Digital TV Group (DTG), the centre for UK digital TV, have announced plans to launch a cyber security conformance scheme building on the UK Government’s Secure by Design programme. The aim of the scheme is to provide consumers and retailers with the confidence that their connected devices are protected against cyber attacks.
Minister for Sport, Media and Creative Industries Nigel Adams said:
“As more of our technology becomes digitally connected, it’s vital that products are secure from cyber threats at the design stage. It’s great that the Digital TV Group are taking this seriously and setting up their own assurance scheme for smart TVs that builds on our world-leading Internet of Things security Code of Practice. This is a positive step forward and another incentive for manufacturers to take cyber threats seriously and not bolt it on as an after-thought.”
Manufacturers will be able to display the SBD conformance mark on a product if it meets the minimum requirements and receives certification that it is adequately secure. The SBD conformance specifications will be developed based on the Government’s Code of Practice for Consumer IoT Security, published in October 2018, and corresponding ETSI standard TS 103 645.
The first three guidelines in the Code of Practice, which will be the initial/primary focus of the scheme are:
- No default passwords – All IoT device passwords shall be unique and not resettable to any universal factory default value.
- Implement a vulnerability disclosure policy – All companies that provide internet-connected devices and services shall provide a public point of contact as part of a vulnerability disclosure policy in order that security researchers and others are able to report issues. Disclosed vulnerabilities should be acted on in a timely manner.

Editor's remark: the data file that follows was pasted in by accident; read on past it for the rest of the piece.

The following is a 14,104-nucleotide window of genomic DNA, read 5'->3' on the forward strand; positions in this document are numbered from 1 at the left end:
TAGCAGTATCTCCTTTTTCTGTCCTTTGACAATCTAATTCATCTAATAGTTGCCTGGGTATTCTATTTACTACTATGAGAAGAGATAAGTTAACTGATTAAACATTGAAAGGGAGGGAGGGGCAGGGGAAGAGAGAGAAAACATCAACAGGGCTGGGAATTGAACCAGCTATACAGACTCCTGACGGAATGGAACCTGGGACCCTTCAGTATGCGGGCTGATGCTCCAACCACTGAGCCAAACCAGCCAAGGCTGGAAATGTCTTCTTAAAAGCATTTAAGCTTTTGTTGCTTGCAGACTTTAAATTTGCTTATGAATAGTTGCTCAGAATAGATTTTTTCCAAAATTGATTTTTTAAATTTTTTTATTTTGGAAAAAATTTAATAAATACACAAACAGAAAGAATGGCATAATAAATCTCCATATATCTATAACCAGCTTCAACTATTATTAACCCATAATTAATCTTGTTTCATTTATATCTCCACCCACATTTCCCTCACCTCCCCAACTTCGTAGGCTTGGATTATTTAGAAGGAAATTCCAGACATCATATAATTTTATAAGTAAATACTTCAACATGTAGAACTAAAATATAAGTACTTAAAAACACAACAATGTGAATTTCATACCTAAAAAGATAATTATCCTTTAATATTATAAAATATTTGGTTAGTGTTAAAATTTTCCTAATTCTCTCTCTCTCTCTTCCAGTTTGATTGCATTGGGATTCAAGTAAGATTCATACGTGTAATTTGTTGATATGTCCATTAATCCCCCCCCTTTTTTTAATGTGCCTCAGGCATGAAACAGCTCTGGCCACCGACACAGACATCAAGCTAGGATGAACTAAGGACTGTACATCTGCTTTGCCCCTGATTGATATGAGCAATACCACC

- Keep software updated – Software components in internet-connected devices should be securely updateable. Updates shall be timely and should not impact on the functioning of the device. An end-of-life policy shall be published for end-point devices which explicitly states the minimum length of time for which a device will receive software updates and the reasons for the duration of the support period. The need for each update should be made clear to consumers, and an update should be easy to implement. For constrained devices that cannot physically be updated, the product should be isolatable and replaceable.
The DTG’s next steps are to work with its members to develop the SBD scheme and launch it for consumer electronics related to the TV industry initially. A full list of included product types will be confirmed later.
Dr Ian Levy, National Cyber Security Centre (NCSC) Technical Director, said:
“The IoT Code of Practice was the culmination of work carried out by the NCSC and DCMS in partnership with industry and academia, and it’s great to see DTG building on it in this way.
“The DTG’s conformance scheme will give consumers the confidence that the technology they are bringing into their homes is safe, and I hope it is the first of many industry initiatives based on the Code.”
Richard Lindsay-Davies, CEO for DTG, said:
“The DTG will lead the way by helping our industry to navigate the increasingly complicated policy and regulatory environment and, in doing so, help protect both consumers and industry as IoT increasingly permeates our daily lives.
The UK SBD scheme will be developed with industry, with the support of Connect Devices Ltd and other partners, ultimately increasing consumer confidence in device security. We look forward to engaging with industry as we build on the DTG’s work from over the past two decades, helping manufacturers provide consumer-trusted products as we continue to grow with the industry as technology evolves.”